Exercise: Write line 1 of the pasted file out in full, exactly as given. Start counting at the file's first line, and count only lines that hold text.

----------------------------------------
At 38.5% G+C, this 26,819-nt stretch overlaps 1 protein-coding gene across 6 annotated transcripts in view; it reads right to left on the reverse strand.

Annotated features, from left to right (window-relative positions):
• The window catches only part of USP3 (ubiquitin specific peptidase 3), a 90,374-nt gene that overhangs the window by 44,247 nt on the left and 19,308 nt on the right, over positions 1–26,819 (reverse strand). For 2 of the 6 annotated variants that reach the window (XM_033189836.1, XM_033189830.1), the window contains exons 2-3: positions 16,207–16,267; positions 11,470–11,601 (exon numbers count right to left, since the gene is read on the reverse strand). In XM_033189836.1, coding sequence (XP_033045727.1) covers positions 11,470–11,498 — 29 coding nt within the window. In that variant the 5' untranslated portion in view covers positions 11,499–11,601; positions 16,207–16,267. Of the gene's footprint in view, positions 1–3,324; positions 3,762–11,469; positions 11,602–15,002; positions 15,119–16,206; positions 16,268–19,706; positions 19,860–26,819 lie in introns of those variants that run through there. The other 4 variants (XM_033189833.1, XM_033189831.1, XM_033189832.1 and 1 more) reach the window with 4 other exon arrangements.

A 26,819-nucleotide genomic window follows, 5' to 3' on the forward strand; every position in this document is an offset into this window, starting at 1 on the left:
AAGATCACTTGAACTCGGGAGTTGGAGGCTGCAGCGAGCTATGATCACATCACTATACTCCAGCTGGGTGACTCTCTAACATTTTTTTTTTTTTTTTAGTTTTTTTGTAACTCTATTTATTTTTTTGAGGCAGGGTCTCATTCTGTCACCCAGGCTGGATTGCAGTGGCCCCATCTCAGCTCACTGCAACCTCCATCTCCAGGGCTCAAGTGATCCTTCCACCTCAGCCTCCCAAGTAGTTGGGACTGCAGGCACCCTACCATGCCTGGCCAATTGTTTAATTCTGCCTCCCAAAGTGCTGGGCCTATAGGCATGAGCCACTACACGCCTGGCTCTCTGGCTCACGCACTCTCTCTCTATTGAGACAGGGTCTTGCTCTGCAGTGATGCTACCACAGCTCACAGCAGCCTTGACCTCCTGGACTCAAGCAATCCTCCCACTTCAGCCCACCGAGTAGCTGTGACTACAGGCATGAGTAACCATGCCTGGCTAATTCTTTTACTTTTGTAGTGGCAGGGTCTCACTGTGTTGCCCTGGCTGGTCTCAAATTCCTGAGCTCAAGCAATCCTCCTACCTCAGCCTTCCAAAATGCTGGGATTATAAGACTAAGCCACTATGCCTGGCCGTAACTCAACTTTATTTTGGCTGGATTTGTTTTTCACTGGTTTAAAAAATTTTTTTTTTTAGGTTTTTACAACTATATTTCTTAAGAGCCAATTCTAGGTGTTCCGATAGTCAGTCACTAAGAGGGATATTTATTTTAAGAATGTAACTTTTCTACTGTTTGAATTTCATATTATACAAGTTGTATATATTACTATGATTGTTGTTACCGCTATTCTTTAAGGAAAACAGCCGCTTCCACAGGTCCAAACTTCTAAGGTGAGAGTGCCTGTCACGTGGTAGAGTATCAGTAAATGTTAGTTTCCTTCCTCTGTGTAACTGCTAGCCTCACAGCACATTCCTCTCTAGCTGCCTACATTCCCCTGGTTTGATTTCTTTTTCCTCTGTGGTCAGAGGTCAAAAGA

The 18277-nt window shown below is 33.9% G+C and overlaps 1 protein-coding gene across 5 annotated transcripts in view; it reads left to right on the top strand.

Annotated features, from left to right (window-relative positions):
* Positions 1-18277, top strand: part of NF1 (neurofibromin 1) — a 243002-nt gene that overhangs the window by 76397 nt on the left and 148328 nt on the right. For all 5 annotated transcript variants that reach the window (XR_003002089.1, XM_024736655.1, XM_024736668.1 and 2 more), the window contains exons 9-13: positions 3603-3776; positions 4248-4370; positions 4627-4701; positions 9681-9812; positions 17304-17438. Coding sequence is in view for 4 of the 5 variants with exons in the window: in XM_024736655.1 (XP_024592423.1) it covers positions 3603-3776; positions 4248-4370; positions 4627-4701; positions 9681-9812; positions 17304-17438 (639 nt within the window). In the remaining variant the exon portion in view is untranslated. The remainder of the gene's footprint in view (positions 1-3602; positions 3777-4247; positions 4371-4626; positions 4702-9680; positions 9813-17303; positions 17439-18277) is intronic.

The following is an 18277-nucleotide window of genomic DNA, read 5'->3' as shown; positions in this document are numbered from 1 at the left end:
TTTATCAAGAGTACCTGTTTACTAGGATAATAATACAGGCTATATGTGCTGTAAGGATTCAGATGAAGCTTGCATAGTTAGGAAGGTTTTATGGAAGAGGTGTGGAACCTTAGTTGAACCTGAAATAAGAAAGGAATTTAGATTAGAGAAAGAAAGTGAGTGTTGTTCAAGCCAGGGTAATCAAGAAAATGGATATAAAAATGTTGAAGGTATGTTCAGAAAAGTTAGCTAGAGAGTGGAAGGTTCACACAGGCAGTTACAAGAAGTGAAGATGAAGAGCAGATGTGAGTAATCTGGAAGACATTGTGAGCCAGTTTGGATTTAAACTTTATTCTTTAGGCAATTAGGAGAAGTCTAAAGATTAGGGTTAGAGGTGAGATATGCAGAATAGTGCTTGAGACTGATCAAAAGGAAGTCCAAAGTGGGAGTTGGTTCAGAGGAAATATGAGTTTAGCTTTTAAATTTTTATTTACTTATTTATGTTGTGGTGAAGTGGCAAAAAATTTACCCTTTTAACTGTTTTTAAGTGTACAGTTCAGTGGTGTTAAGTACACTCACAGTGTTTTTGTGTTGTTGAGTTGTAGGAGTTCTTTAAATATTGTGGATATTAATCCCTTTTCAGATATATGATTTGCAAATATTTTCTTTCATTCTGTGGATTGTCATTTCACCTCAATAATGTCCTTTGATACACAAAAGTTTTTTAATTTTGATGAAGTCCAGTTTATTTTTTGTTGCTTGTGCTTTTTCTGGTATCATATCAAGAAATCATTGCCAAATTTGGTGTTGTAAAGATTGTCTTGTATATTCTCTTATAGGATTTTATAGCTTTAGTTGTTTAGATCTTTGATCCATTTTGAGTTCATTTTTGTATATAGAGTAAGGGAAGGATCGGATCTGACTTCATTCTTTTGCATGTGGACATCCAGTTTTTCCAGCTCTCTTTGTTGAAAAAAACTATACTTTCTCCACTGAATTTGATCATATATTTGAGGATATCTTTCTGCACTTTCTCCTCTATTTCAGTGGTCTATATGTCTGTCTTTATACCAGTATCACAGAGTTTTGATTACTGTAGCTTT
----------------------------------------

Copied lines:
At 38.5% G+C, this 26,819-nt stretch overlaps 1 protein-coding gene across 6 annotated transcripts in view; it reads right to left on the reverse strand.